Olympus will stop manufacturing the V-series cameras, consisting of the lowest point-and-shoot range in the company’s lineup, says report.
Olympus and other camera makers are no longer selling devices like they used to do several years ago. However, it seems like Olympus is the first to show signs of giving up, although the changes are for a better future.
Olympus will no longer make V-series point-and-shoot cameras
According to Wall Street Journal report, Olympus has announced that it will stop manufacturing low-end point-and-shoot cameras because sales have been dreadful over the past year.
WSJ says that the Japanese company will continue to manufacture higher-end mirrorless cameras with interchangeable lenses, but the V-series will be scrapped indefinitely.
It appears that 5.1 million digital cameras have been sold over the past 12 fiscal months by the Japan-based corporation. This fiscal year, Olympus is predicting that it will sell merely 2.7 million units, almost a 50% decrease when compared to last year.
The cheapest point-and-shooters are the V-series, which are available for amounts lower than the $200 point. The reason why the company has decided to do so is the weak demand for these devices.
Since customers no longer buy these cameras, Olympus will stop manufacturing them and it will focus on mirrorless shooters, like the PEN E-P5 and E-PL6, which have been launched recently.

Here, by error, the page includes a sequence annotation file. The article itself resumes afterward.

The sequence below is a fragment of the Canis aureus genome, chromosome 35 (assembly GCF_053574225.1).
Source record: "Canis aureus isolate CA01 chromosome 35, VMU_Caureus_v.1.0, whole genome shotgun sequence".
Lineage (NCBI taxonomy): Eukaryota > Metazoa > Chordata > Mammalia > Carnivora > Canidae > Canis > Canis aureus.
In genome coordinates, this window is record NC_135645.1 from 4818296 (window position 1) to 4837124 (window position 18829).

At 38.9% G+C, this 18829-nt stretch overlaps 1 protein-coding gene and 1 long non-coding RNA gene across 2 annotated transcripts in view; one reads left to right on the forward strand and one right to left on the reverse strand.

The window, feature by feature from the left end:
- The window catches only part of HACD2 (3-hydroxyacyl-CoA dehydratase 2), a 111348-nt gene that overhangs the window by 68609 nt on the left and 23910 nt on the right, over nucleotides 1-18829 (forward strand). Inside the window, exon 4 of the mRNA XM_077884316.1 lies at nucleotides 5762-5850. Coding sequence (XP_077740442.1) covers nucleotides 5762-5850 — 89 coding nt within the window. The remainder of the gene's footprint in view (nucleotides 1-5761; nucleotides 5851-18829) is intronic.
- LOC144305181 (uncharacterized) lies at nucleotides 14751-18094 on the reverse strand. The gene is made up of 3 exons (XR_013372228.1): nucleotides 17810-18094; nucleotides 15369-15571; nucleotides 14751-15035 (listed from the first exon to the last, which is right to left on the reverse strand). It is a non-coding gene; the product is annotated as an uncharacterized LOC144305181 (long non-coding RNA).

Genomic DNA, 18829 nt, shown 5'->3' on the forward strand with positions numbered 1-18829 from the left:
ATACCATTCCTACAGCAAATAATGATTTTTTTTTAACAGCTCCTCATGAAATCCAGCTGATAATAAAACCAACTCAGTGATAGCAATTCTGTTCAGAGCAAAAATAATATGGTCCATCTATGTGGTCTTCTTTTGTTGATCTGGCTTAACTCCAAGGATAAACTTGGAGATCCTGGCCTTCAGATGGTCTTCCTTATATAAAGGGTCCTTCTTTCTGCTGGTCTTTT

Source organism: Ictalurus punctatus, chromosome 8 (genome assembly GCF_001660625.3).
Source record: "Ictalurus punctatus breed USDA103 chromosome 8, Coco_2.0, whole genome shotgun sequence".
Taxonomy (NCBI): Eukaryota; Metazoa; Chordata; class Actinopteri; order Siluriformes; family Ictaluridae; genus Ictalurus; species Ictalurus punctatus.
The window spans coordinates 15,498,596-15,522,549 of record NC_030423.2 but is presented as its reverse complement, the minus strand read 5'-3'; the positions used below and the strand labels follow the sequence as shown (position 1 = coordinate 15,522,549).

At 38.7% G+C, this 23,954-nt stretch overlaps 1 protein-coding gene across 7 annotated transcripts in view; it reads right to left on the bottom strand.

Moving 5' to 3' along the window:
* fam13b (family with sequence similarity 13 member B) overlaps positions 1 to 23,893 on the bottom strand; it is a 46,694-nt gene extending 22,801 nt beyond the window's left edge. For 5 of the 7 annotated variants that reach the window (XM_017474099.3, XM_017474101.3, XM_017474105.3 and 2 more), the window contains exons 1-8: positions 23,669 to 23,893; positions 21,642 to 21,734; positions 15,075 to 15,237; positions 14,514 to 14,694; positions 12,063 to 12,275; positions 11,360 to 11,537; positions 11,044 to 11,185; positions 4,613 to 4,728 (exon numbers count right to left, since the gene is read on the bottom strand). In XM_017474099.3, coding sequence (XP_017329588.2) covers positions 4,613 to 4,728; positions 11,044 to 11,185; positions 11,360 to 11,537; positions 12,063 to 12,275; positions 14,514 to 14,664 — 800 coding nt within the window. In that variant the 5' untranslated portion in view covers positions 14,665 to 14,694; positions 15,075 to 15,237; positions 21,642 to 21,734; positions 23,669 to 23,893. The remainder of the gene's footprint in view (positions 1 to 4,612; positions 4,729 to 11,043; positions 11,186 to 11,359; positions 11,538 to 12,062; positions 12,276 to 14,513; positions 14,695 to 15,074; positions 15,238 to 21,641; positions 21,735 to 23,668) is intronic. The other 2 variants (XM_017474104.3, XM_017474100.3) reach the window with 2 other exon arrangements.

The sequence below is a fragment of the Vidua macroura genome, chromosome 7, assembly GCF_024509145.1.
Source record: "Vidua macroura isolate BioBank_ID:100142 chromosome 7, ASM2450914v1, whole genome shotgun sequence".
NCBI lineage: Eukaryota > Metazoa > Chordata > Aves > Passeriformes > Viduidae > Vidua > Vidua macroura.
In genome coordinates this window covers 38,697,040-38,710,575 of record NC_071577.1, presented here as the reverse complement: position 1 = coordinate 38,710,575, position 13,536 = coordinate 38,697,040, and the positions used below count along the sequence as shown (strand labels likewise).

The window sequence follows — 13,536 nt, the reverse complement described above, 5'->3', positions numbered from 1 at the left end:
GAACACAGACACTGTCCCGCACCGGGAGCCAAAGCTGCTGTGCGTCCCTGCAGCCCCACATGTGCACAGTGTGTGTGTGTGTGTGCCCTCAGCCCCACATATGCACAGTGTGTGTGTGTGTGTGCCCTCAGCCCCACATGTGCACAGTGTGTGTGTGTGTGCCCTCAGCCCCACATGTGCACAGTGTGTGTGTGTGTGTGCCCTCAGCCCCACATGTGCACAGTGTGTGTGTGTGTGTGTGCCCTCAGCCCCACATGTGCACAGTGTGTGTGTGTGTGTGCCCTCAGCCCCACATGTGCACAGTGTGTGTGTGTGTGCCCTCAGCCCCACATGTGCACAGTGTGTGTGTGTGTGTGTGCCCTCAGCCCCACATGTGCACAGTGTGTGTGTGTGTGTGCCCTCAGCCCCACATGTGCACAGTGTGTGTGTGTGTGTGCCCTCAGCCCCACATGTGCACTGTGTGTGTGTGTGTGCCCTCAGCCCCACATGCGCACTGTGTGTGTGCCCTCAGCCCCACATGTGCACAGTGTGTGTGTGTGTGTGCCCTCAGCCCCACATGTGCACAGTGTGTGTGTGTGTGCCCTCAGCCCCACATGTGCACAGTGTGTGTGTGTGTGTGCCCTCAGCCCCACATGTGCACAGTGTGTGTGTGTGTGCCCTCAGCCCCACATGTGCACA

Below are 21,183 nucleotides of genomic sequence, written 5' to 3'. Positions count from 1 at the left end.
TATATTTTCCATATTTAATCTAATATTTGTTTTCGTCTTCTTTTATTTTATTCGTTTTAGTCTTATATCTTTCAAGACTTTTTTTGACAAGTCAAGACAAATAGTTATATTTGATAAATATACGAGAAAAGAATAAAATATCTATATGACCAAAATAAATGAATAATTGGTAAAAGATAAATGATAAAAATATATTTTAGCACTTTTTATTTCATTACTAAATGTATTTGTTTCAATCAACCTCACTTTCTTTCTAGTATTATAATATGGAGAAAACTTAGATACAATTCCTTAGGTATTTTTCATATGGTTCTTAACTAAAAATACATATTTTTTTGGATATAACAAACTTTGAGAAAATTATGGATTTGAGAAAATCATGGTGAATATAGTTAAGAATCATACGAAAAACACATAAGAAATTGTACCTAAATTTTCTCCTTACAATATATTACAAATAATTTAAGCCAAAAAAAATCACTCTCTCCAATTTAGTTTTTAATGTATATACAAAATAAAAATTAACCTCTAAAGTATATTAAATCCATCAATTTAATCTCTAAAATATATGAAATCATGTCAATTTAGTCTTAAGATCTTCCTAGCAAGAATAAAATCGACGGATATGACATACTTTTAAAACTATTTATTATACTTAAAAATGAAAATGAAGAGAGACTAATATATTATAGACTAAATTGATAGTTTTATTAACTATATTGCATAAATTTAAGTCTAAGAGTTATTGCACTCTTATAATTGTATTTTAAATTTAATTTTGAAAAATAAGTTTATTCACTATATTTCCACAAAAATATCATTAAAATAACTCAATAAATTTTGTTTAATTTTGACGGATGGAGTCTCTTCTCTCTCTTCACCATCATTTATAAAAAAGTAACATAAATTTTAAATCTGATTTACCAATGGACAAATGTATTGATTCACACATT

Additionally, Olympus is expected to launch three new cameras over the next months, including the OM-D E-M6 that will support phase detection autofocus system.
Why consumers no longer want entry-level compact cameras
Instagram has announced that more than 100 million users are accessing the social network each month. Additionally, Facebook, its parent company, features more than 1.11 billion registered users.
Instagram can only be accessed on mobile devices (browser users can see feeds, but cannot upload photos), while a large chunk of Facebook’s users are accessing the service from their smartphones and tablets.
Internet access is an important factor. As stated above, consumers spend a lot of time on social networks and entry-level cameras do not support WiFi or 3G data.
Smartphone cameras are getting better
As the mobile market is rising, the demand for compact cameras is declining. Although image sensors found in smartphones are not as powerful as those found in cameras, the difference has been reduced dramatically in recent years.
Consumers no longer feel that it is necessary to buy a cheap camera. A $600 budget can bring you a low or middle-entry smartphone and a low-end camera. Canon has previously stated that low-end shooters will most likely “be wiped out of the market”.
Moreover, people would have to carry both around in their pockets. As a result, they choose to spend all their budgets on a high-end smartphone with a good camera, which is probably the best decision they could make.